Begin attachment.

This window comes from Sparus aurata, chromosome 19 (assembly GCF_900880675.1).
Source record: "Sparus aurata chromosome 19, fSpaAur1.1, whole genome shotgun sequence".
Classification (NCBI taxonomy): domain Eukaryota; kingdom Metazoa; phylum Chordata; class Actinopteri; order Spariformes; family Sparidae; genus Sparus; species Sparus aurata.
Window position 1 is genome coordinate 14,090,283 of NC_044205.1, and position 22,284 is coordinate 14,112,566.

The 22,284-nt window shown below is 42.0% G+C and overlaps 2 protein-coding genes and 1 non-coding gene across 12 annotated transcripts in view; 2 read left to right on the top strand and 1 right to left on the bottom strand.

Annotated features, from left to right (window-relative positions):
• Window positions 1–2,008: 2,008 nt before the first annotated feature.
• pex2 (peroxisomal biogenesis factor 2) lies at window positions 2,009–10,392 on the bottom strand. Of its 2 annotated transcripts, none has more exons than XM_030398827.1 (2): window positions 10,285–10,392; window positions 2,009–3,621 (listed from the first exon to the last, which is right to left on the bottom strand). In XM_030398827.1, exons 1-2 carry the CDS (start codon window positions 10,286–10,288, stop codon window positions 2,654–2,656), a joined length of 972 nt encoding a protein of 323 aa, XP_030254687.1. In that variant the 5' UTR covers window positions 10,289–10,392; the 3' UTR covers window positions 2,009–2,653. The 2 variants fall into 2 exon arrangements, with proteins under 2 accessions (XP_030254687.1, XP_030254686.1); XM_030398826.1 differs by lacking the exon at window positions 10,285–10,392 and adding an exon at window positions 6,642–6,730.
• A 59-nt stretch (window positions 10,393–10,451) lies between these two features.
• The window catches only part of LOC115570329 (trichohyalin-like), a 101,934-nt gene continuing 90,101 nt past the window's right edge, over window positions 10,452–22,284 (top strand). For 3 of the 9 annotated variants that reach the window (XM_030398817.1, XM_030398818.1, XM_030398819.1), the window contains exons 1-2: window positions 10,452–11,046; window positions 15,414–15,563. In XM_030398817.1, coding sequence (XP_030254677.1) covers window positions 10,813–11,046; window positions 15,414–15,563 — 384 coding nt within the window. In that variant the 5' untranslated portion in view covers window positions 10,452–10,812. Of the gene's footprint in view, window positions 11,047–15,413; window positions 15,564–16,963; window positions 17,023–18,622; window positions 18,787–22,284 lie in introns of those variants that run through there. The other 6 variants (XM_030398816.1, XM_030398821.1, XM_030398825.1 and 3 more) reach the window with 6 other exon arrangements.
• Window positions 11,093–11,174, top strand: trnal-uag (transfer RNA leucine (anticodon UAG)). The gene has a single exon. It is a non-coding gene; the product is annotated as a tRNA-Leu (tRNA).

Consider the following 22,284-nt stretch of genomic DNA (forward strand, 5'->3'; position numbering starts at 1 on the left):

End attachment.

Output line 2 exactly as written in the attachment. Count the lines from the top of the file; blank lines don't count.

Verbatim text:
Source record: "Sparus aurata chromosome 19, fSpaAur1.1, whole genome shotgun sequence".